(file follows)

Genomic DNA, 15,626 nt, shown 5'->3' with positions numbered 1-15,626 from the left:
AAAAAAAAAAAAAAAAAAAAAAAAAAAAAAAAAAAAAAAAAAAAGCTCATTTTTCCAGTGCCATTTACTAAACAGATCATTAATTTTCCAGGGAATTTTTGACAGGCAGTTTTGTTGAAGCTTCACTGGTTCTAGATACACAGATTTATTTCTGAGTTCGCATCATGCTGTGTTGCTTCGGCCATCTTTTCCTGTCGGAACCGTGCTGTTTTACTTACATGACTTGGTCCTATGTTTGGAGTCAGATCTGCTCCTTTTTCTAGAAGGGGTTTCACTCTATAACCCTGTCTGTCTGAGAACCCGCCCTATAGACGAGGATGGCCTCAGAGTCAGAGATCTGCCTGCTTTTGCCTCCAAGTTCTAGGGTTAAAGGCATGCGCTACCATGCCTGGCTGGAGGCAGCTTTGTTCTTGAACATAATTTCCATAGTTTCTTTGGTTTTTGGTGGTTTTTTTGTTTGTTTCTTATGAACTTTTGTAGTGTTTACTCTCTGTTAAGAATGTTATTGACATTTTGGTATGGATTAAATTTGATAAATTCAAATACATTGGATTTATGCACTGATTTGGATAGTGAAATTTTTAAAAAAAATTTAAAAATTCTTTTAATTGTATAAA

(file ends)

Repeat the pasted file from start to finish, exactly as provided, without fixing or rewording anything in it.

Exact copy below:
Genomic DNA, 15,626 nt, shown 5'->3' with positions numbered 1-15,626 from the left:
AAAAAAAAAAAAAAAAAAAAAAAAAAAAAAAAAAAAAAAAAAAAGCTCATTTTTCCAGTGCCATTTACTAAACAGATCATTAATTTTCCAGGGAATTTTTGACAGGCAGTTTTGTTGAAGCTTCACTGGTTCTAGATACACAGATTTATTTCTGAGTTCGCATCATGCTGTGTTGCTTCGGCCATCTTTTCCTGTCGGAACCGTGCTGTTTTACTTACATGACTTGGTCCTATGTTTGGAGTCAGATCTGCTCCTTTTTCTAGAAGGGGTTTCACTCTATAACCCTGTCTGTCTGAGAACCCGCCCTATAGACGAGGATGGCCTCAGAGTCAGAGATCTGCCTGCTTTTGCCTCCAAGTTCTAGGGTTAAAGGCATGCGCTACCATGCCTGGCTGGAGGCAGCTTTGTTCTTGAACATAATTTCCATAGTTTCTTTGGTTTTTGGTGGTTTTTTTGTTTGTTTCTTATGAACTTTTGTAGTGTTTACTCTCTGTTAAGAATGTTATTGACATTTTGGTATGGATTAAATTTGATAAATTCAAATACATTGGATTTATGCACTGATTTGGATAGTGAAATTTTTAAAAAAAATTTAAAAATTCTTTTAATTGTATAAA